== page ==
Which leaves these fish in the tributaries to fulfill their whole life's purpose. Note the large numbers of smaller brown trout, hugging the river-bed immediately downstream of the pairs of salmon. They too have to live, and a meal of salmon eggs, grabbed at the very moment of spawning, is a valuable source of nourishment for the trout in an otherwise frugal time of year.
As a Buddhist, would you return to this life as a salmon?
Thursday, 1 December 2016
River levels at Lifton have been very high following Storm Angus, but the weather has now settled into a very dry spell, allowing the water to clear, and levels to fall back to a point where Grayling fishing has once again become possible. It was necessary to fish in the'Czech nymph' style with heavy tungsten- beaded nymphs. Note the multi-coloured braid section above the leader, which helps to give a visual indication of what is always a very subtle and fast take. Along with some out-of-season brownies, a very lively sea trout also fell to the nymph, as can be seen on this video.
Monday, 21 November 2016
Storm Angus, the first named storm of this winter, swept through Devon overnight last Saturday, flooding roads and houses, felling trees, and, quite naturally of course, disrupting trains. The Tamar peaked at around 8 feet on Sunday morning, not quite enough to inundate the flood plain here, but enough to precipitate strange events _ the Loch Ness monster, following the Scottish referendum, then Brexit, and now Trump, has finally had enough of the Highlands, and has gone walkabout. As you can see from the photo, here is Nessie, exploring the Tamar at Polson gauging station.
|Nessie in the Tamar|
|Hartley weir the week before, young Dan playing his first grayling. Dan caught two grayling that morning, both on nymph in the pool below the weir.|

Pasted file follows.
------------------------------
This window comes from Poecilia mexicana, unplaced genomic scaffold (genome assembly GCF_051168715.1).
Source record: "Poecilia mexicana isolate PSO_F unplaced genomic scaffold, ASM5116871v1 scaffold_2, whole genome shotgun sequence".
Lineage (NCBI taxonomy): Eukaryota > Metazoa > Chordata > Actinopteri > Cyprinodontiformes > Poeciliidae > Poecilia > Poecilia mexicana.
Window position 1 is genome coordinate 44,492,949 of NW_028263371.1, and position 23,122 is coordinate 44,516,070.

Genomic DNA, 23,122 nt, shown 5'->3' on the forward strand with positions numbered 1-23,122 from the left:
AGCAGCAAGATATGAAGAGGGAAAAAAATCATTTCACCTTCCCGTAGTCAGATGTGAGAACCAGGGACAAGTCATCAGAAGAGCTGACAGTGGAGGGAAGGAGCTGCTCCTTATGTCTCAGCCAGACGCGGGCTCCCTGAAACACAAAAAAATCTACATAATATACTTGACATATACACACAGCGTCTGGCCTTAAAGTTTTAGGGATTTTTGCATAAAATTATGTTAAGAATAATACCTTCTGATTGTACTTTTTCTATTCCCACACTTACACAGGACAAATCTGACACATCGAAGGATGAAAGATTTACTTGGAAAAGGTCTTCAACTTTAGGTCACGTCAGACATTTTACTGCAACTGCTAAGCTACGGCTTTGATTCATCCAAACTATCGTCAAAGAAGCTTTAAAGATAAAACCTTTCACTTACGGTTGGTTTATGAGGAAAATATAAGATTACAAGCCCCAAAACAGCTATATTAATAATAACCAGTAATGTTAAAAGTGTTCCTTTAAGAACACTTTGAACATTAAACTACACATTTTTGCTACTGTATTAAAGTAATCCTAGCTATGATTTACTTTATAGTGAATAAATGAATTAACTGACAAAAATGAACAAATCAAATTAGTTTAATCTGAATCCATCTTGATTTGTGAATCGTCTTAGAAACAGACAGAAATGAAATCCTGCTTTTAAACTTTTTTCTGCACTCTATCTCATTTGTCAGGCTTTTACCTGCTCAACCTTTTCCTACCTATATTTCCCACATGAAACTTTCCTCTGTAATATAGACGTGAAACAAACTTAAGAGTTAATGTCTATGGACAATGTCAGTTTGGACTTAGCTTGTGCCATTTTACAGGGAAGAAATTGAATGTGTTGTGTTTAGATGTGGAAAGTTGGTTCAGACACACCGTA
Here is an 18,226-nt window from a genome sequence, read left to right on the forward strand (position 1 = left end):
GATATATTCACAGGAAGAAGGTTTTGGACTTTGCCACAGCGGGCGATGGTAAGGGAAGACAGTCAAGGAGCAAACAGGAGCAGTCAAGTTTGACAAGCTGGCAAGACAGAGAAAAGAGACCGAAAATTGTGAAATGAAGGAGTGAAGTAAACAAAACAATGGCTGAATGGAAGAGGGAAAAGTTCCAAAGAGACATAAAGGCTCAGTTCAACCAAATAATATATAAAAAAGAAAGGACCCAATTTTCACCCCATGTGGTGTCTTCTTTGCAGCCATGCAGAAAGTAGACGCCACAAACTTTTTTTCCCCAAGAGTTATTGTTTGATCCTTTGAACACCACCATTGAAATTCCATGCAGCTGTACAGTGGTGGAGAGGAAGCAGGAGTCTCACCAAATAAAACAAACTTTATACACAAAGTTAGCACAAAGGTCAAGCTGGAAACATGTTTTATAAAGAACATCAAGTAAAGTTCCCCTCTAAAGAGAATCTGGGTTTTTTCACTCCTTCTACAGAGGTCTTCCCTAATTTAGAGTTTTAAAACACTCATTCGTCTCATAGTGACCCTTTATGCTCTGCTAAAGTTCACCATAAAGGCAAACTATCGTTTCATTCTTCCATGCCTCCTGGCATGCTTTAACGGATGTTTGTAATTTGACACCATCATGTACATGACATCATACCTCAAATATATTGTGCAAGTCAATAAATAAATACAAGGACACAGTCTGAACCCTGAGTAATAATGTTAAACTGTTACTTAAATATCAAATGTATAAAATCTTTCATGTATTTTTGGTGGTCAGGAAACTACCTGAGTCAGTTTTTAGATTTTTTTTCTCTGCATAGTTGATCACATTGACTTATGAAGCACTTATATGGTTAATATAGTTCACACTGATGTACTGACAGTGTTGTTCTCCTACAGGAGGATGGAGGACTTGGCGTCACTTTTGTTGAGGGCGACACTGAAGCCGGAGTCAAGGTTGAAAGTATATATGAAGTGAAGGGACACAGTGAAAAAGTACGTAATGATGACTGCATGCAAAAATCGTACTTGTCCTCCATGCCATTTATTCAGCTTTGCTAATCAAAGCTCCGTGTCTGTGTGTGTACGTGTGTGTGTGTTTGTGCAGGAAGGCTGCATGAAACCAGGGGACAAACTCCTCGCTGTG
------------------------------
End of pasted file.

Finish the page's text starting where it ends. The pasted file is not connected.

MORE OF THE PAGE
|Dan's father Alex admiring the boy's fish.|
|A happy lad|
Friday, 11 November 2016
The catchment of the river Lyd, the main salmon nursery of the Tamar system, has been woefully short of water for most of this autumn. A spell of heavy ( but short-lived) rain overnight on November 8th put the river up by several inches, and although this hardly qualifies as a significant spate, it was certainly enough to precipitate a small run of salmon. Having been bottled up for many weeks in the deeper pools lower down the system, the fish were very keen to take advantage of any extra and water move up towards the main spawning grounds, as this video shows.
Watch closely in full HD.
Thursday, 13 October 2016
The dying days of the 2016 salmon season saw a few more fish being landed at the Arundell Arms. All of them were well coloured but otherwise in good condition, and had obviously been lying low for some time in the beats on the lower river. Water levels fell back to no more than a decent trout fishing height, but the careful use of a smallish fly did the trick. Our present conservation measure of fly only and 100% catch and release does not seem to be doing us any undue harm, and the fish will surely repay us by spawning the next generation.
|One for the boss - an eight-pounder for Adam Fox-Edwards from Tunnel Pool.|
|A plump five-pound hen fish for Rob Mason in Quarry Pool.|
|A delighted Rich Pullin, with his first ever salmon, a nice hen of 27 inches taken in Snipe Pool.|
|A worried Tom Crockett playing his first-ever salmon, also in Snipe Pool|
|A triumphant Alexander Jones with Tom's fish safely in the net.|
|A view of Tom's fish in the net.|
|The distinctive long-snouted profile of a cock fish in spawning livery.|
|The fish was a six-pounder - it may look small but bear in mind that Tom stands at 6 foot 8 inches|
|The killer fly - a bright red shrimp pattern with boar-bristle tails.|
|Tom now in relaxed mode, with celebratory cigar. Snipe Pool in the background.|